The air was filled with laughter and chatter, as more than 4000 women took their seats in the auditorium. Everywhere I looked I saw women hugging one another ‘hello’, squealing with delight as they located a friend, beckoning her over, ‘I saved you a seat, come sit with me’. We were all there for a women’s conference. A celebration of friendship, purpose and love and yet I felt utterly alone. No one had saved me a seat; there were no smiles of recognition as my gaze connected with other women in the crowd. I was there on my own. New to this city, it was a last minute decision to attend the event and it seemed like everyone had a friend except me.
After 10 years of living overseas, our family had returned to Australia, in part because our seven-year old son was being treated for an aggressive form of leukemia at the nearby children’s hospital. Jacob had been given a rare and precious break from chemotherapy and was at home being cared for by his dad. This provided me with the opportunity for a bit of ‘me time’. I thought coming to the conference would be an opportunity to have my faith invigorated and my spirit refreshed, yet the first session hadn’t even begun and I was already regretting my decision. I was overwhelmed and feeling very sorry for myself.
The session began with a time of incredible worship but even that did not succeed in lifting my dark mood. When the host of the conference took to the stage to welcome us, she finished with this dreaded request, ‘Before you sit down, turn to your neighbour and give her a kiss’. My stomach was churning. I didn’t want to make small talk with a stranger and I certainly didn’t want to kiss her. But I dutifully and reluctantly turned to my right and met Jean.
Jean’s eyes were red, her cheeks tear stained and, as she clasped my hand with her own, I felt her tremble. She was at least 70 and told me that she too was here on her own. She had almost not come. She was still fragile after the death of her husband of 50 years, only six weeks ago. And then this sweet, grieving woman asked me, ‘How are you doing, dear’? In the few precious minutes that followed, I shared just a little of my story with her. And so, a grieving widow and an anxious mother of a desperately sick child reminded each other that no matter how alone we might have felt, we were actually not alone after all.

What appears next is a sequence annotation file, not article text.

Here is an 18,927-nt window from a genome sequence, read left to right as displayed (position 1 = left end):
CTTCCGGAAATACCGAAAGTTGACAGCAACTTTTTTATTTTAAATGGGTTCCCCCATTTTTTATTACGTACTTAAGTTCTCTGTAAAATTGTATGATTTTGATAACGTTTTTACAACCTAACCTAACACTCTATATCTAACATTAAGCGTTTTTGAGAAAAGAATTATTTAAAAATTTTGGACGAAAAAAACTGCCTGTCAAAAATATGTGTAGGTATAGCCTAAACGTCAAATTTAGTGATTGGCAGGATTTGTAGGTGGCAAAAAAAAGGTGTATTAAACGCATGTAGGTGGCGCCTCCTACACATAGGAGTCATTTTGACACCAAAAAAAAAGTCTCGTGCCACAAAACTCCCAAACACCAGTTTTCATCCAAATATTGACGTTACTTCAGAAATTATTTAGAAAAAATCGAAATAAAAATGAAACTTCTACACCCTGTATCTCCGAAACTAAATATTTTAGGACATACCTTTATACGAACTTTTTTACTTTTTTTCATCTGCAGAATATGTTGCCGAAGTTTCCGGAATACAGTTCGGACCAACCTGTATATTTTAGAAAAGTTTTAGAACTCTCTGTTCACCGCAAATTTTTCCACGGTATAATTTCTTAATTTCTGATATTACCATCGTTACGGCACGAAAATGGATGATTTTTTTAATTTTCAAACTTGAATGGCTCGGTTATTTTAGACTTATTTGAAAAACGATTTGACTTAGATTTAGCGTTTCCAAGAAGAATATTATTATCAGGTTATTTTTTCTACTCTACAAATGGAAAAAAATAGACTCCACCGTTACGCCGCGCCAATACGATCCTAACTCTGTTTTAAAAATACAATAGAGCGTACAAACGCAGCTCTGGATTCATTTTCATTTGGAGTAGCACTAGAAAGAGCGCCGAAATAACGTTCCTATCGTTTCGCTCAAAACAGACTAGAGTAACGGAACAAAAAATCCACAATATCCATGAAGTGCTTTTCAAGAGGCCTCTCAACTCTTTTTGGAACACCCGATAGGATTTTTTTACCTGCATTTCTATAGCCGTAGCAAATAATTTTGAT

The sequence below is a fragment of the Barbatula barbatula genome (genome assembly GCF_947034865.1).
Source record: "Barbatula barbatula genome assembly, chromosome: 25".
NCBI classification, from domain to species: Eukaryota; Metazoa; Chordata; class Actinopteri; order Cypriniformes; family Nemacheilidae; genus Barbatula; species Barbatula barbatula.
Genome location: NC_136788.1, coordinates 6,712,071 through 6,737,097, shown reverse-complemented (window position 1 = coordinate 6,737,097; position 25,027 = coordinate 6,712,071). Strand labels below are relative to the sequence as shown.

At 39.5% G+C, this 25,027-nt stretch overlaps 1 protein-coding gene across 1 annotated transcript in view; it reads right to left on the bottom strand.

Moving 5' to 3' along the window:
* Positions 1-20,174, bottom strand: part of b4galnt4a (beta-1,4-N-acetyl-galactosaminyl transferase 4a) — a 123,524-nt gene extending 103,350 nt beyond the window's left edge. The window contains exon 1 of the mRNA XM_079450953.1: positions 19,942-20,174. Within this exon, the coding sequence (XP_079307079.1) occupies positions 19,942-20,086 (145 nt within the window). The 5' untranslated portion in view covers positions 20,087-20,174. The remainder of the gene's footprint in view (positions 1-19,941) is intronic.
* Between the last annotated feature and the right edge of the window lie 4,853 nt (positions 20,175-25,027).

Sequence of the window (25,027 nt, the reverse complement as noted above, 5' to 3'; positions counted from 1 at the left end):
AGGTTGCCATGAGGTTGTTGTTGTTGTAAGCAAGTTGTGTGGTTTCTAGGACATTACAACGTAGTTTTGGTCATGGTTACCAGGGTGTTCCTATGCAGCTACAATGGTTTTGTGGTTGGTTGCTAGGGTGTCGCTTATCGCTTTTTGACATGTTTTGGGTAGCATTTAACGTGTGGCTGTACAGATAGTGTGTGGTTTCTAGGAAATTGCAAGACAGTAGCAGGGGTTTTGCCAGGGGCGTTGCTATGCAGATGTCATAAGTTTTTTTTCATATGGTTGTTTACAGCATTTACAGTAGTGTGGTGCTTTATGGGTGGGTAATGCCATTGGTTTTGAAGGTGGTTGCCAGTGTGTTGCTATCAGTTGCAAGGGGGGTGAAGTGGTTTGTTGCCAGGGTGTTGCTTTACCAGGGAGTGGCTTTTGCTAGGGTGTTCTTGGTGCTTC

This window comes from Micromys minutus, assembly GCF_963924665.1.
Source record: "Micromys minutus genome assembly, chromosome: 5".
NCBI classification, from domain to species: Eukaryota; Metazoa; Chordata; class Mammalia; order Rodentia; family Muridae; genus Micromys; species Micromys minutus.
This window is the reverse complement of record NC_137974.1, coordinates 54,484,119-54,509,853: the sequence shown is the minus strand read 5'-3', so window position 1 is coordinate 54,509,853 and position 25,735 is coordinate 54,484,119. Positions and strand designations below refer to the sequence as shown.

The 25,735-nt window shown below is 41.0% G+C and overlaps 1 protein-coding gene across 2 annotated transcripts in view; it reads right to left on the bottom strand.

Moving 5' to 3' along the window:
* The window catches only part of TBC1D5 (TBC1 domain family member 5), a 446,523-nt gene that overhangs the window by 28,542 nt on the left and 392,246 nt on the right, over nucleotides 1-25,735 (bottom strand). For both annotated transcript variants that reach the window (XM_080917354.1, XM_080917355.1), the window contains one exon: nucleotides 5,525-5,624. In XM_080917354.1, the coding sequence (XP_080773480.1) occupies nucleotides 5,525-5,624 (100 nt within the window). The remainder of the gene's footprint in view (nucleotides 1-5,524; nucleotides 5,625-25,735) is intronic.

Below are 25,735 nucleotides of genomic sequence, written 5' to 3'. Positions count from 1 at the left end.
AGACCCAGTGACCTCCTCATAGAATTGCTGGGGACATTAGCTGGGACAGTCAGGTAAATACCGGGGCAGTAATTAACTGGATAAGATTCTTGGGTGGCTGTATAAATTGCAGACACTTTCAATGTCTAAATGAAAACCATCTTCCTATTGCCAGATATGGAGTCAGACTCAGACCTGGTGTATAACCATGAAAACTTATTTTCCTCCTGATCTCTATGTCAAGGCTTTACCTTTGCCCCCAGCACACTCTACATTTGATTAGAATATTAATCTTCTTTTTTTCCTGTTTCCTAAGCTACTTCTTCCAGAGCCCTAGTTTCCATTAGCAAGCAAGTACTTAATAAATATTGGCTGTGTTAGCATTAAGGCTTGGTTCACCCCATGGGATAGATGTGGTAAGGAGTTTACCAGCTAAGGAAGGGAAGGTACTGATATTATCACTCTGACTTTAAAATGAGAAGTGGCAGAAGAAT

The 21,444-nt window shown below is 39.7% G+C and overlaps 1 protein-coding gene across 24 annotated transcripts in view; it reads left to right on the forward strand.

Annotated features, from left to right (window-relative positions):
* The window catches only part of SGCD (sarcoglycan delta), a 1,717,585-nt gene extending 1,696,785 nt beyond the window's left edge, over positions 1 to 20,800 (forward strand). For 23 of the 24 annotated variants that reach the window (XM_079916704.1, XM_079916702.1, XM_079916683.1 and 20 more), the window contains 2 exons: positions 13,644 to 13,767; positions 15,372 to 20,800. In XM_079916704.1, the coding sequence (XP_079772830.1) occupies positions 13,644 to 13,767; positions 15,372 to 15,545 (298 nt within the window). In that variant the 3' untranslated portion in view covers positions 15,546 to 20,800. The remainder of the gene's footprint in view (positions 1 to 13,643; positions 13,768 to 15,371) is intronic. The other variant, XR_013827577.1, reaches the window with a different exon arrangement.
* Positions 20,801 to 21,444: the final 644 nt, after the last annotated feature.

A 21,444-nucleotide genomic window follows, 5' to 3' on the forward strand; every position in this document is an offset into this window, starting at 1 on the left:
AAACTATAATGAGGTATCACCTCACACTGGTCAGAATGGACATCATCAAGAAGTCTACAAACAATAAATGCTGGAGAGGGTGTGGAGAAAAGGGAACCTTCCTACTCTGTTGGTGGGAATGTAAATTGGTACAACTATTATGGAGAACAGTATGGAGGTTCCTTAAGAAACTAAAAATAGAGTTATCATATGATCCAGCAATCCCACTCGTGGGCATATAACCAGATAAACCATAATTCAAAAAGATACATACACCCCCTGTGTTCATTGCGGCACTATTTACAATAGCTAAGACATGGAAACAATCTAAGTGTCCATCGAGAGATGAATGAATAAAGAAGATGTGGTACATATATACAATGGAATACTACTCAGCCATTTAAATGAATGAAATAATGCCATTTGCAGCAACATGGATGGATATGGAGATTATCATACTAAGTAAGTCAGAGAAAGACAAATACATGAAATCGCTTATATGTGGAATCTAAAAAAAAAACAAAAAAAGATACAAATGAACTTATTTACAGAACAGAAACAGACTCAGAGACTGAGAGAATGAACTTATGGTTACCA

I gladly hugged and kissed Jean as we sat down ready to hear from the guest speaker. It was then that I sensed the Holy Spirit nudge me ever so gently, ‘You’re never the only one’ he said. ‘This auditorium is filled with women just like you and Jean, and they all have their own story to share, if someone will take the time to listen.’
As those words penetrated my heart, I began to look at the auditorium differently. Instead of seeing a crowd of confident, connected, ‘got it all together’ women who intimidated me, I began to see them for who they really were; uniquely beautiful, nervously expectant and extremely precious individuals who were probably a lot more like me than I realised. God gave me a glimpse of what I think He sees when He looks at us. Not a label or stereotype in sight but rather a powerful gathering of living, breathing stories of grace.
That moment marked the beginning of a journey for me. Many years after my conversation with Jean at the conference I was praying about my future when I clearly heard God say, ‘I want you to bear witness to what I am doing. Share my stories of grace’. So I began to ask and listen. I’ll be honest; neither of those things come naturally to me. But the more I have inclined my ear to listen to other people’s stories, rather than looking for an audience for my own, the more I have discovered how compelling and inspiring these stories are.
With every story, I am reminded of how creative and relentless God is, in pursuing His children. How passionately He desires us to experience His grace and freedom. How much wisdom, courage and strength there is to be found in the lives of everyday women. The more I hear other people’s stories the less fixated I become on my own. Not that it isn’t important – it is, but when I see it in the context of the greater story that God is authoring, my perspective is clearer and healthier.
Our stories are powerful - they build bridges instead of walls, they challenge labels and stereotypes, they invite intimacy and establish community and they reveal grace that conquers shame. Our stories matter.
‘The Lord announces the word,
And the women who proclaim it are a mighty host.’
Psalm 68:11 (NIV)
Linda Pesavento is the heart and voice behind The She is Project - an online community for women dedicated to ‘honouring your story, revealing God’s grace and releasing hope'. A pastor, speaker and author, Linda loves Jesus, adventure, and making new friends! She has been married to Gary for more than 25 years and together they are raising two delightfully intelligent, funny, kind and quirky teenagers and an overindulged labradoodle.